In light of a claim that the IRS has been harassing religious institutions (link no longer available), I would add an anecdote to further burnish bureaucratic bigotry.
For a few months late in the last century, I worked for the State Council of Higher Education for Virginia (SCHEV), evaluating the worthiness of courses as acceptable for college credit and, more seriously, whether prospective institutions of higher education might set up shop in the Commonwealth. A senior colleague handled public institutions such as the University of Virginia; I got to examine private for-profit institutions and some other private ones.
I flagged a couple for-profit institutions for flagrantly fraudulent practices. Then I was assigned some interesting institutions that applied to offer courses for credit—one an Evangelical Christian college that featured a classical core of courses, with a focus on public service. The new school sought to attract home-schooled students. The other was a Catholic graduate program that sought to offer degrees in psychology, based on the study of theology and classical metaphysics, in addition to traditional psychological scholarship. In other words, they would recover the original meaning of psychology—the study of the human soul.
After examining the appropriate documents, I gave a strong endorsement of the college, noting that they required what any liberal arts college would require, plus more (the study of Latin, for example). Any requirements concerning religion were an extra option for the institution. Likewise, following a site visit, I urged approval for the psychology program, arguing again that the addition of theology and philosophy complemented a more conventional curriculum.
Though with some supercilious skepticism about the religious elements, my colleagues and supervisor accepted my positive recommendations. The problem here is that some of my colleagues—none of whom are still with SCHEV—might well have categorized these colleges as fundamentally religious institutions. This happened in at least one case I know of. That would have meant that these institutions’ courses could not be counted for college credit in Virginia and have effectively prevented accreditation. SCHEV, I later found out, has a notorious reputation for delaying and denying approval of institutions. (Ultimately, accreditation is given by SACS, one of several regional accreditation associations; this cartelization of higher education and their inflicting of illiberal political standards on colleges is an enormous scandal but a somewhat different subject.)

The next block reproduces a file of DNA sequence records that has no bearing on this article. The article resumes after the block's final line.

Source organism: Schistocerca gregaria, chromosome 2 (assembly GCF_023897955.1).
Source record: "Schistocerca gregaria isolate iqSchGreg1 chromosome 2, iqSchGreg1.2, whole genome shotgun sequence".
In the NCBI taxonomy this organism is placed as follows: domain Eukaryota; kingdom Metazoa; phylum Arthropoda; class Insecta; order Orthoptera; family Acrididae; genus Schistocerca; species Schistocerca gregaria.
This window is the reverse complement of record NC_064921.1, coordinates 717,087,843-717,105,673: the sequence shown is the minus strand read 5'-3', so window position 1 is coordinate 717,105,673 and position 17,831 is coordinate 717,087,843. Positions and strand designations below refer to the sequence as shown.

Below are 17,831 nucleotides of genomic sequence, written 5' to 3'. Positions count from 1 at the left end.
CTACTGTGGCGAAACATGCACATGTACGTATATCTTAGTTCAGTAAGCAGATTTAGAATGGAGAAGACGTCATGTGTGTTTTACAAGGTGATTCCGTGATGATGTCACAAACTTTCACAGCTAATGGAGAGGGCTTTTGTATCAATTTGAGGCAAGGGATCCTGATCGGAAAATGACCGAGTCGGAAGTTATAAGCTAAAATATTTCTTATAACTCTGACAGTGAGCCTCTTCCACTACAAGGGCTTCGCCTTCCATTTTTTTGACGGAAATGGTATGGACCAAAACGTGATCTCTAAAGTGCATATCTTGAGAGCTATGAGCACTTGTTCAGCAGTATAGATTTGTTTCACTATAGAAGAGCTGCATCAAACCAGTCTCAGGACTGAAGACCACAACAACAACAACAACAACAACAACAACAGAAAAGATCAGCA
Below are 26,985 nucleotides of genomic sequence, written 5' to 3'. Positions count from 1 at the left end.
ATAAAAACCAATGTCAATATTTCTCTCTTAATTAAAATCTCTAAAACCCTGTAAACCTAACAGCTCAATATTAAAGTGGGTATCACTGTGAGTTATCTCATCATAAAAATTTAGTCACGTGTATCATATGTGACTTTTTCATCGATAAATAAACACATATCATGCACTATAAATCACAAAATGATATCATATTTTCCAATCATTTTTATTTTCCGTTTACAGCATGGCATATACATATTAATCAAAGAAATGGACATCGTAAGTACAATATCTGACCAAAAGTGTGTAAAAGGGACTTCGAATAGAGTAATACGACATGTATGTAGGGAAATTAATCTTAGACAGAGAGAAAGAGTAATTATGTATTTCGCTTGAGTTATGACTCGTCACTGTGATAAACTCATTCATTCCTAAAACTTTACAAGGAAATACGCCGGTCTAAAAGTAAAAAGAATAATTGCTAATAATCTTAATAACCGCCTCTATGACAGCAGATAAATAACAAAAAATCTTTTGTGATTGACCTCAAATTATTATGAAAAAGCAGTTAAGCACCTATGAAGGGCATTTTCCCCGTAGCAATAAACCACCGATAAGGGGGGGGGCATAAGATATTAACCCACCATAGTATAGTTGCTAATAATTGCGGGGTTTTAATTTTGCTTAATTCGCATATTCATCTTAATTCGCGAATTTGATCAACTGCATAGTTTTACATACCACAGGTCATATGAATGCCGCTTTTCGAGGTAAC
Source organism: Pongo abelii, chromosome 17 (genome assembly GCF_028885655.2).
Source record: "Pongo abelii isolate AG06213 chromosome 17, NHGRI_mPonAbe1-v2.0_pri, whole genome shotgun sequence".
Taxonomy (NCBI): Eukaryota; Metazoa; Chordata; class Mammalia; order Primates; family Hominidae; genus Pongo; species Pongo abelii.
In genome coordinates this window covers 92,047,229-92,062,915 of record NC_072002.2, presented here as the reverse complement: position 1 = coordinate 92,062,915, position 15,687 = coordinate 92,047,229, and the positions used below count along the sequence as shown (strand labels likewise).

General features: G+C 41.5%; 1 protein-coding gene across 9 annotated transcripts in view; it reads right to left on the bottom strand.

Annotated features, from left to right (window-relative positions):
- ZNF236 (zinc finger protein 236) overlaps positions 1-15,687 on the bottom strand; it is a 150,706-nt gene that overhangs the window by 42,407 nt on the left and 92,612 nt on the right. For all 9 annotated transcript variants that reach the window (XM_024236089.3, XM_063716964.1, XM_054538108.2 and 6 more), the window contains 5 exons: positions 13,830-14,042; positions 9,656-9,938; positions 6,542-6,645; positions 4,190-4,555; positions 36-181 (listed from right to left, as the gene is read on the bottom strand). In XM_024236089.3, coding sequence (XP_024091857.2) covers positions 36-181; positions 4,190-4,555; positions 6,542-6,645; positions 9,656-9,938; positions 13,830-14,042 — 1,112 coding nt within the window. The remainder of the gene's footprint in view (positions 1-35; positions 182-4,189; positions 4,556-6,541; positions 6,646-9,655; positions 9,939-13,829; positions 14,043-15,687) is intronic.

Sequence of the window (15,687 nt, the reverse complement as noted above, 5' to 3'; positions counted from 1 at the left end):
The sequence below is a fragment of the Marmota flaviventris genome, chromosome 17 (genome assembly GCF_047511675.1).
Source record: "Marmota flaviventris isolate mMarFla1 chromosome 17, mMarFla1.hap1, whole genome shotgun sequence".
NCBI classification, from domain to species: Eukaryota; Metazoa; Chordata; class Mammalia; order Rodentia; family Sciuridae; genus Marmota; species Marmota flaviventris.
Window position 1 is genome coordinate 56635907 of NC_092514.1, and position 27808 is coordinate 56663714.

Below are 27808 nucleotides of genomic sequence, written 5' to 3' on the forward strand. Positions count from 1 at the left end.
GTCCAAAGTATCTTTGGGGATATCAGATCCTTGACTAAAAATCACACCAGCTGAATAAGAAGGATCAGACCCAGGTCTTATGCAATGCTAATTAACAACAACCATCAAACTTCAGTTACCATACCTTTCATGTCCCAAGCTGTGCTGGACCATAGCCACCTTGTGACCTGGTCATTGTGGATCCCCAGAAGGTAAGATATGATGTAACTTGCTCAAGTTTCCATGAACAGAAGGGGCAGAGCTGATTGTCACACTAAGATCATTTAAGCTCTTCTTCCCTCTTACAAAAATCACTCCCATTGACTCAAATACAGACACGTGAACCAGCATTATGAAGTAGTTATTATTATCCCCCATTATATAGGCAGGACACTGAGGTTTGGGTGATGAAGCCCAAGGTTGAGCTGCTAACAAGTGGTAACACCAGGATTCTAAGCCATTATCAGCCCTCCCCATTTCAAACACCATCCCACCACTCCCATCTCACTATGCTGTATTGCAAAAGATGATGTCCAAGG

The attempts of Thomas Jefferson and James Madison to separate public from religious institutions in order to protect the integrity of both are at best a distant ancestor of this lamentable bureaucratic chokepoint. (See Philip Munoz’s God and the Founders for a study of the founders’ differing views on religious establishment and free exercise.) Secular-minded bureaucrats armed with Ph.D.’s can prevent religious institutions from gaining approval to offer courses for college credit. We see here the same attitude that led the President of the College of William and Mary to order the removal of the cross from its chapel.
The two institutions I approved have subsequently performed great service, though not without controversy. The Evangelical Christian college is Patrick Henry, in Purcellville, some of whose graduates I have had the pleasure of working with in government. The Catholic psychology program is the Institute for the Psychological Sciences, in Arlington, which boasts world-class scholars among its faculty and a stimulating lecture series.
When I questioned the credentials of some for-profit institutions, I was admonished that SCHEV didn’t have the resources to perform thorough studies of them. Yet, with the religious schools, there seemed to be a free hand to consign them to higher education oblivion. I suspect such a free hand is also wielded, with accompanying snicker, throughout governments at all levels.